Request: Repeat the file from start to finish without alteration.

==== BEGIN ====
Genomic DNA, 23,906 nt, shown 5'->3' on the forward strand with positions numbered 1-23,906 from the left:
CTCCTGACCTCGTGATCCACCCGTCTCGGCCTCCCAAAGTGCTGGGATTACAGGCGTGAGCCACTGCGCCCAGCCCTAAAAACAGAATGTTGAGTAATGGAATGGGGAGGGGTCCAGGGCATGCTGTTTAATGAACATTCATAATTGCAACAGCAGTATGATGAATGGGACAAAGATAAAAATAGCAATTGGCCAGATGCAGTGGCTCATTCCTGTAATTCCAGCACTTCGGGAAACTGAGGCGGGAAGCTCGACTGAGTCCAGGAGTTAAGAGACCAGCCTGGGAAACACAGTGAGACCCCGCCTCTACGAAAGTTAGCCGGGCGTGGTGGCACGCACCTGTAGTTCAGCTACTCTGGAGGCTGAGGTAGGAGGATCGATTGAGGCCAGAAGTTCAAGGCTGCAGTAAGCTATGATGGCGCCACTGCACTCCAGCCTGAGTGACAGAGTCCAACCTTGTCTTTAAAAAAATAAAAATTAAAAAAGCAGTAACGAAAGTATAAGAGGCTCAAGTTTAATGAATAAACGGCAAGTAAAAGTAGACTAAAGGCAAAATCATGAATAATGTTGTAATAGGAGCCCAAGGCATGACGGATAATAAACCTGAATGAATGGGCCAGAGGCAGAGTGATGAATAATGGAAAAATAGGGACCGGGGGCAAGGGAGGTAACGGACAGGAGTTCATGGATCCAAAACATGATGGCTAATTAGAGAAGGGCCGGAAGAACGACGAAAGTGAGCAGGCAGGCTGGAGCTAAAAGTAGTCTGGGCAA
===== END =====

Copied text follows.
Genomic DNA, 23,906 nt, shown 5'->3' on the forward strand with positions numbered 1-23,906 from the left:
CTCCTGACCTCGTGATCCACCCGTCTCGGCCTCCCAAAGTGCTGGGATTACAGGCGTGAGCCACTGCGCCCAGCCCTAAAAACAGAATGTTGAGTAATGGAATGGGGAGGGGTCCAGGGCATGCTGTTTAATGAACATTCATAATTGCAACAGCAGTATGATGAATGGGACAAAGATAAAAATAGCAATTGGCCAGATGCAGTGGCTCATTCCTGTAATTCCAGCACTTCGGGAAACTGAGGCGGGAAGCTCGACTGAGTCCAGGAGTTAAGAGACCAGCCTGGGAAACACAGTGAGACCCCGCCTCTACGAAAGTTAGCCGGGCGTGGTGGCACGCACCTGTAGTTCAGCTACTCTGGAGGCTGAGGTAGGAGGATCGATTGAGGCCAGAAGTTCAAGGCTGCAGTAAGCTATGATGGCGCCACTGCACTCCAGCCTGAGTGACAGAGTCCAACCTTGTCTTTAAAAAAATAAAAATTAAAAAAGCAGTAACGAAAGTATAAGAGGCTCAAGTTTAATGAATAAACGGCAAGTAAAAGTAGACTAAAGGCAAAATCATGAATAATGTTGTAATAGGAGCCCAAGGCATGACGGATAATAAACCTGAATGAATGGGCCAGAGGCAGAGTGATGAATAATGGAAAAATAGGGACCGGGGGCAAGGGAGGTAACGGACAGGAGTTCATGGATCCAAAACATGATGGCTAATTAGAGAAGGGCCGGAAGAACGACGAAAGTGAGCAGGCAGGCTGGAGCTAAAAGTAGTCTGGGCAA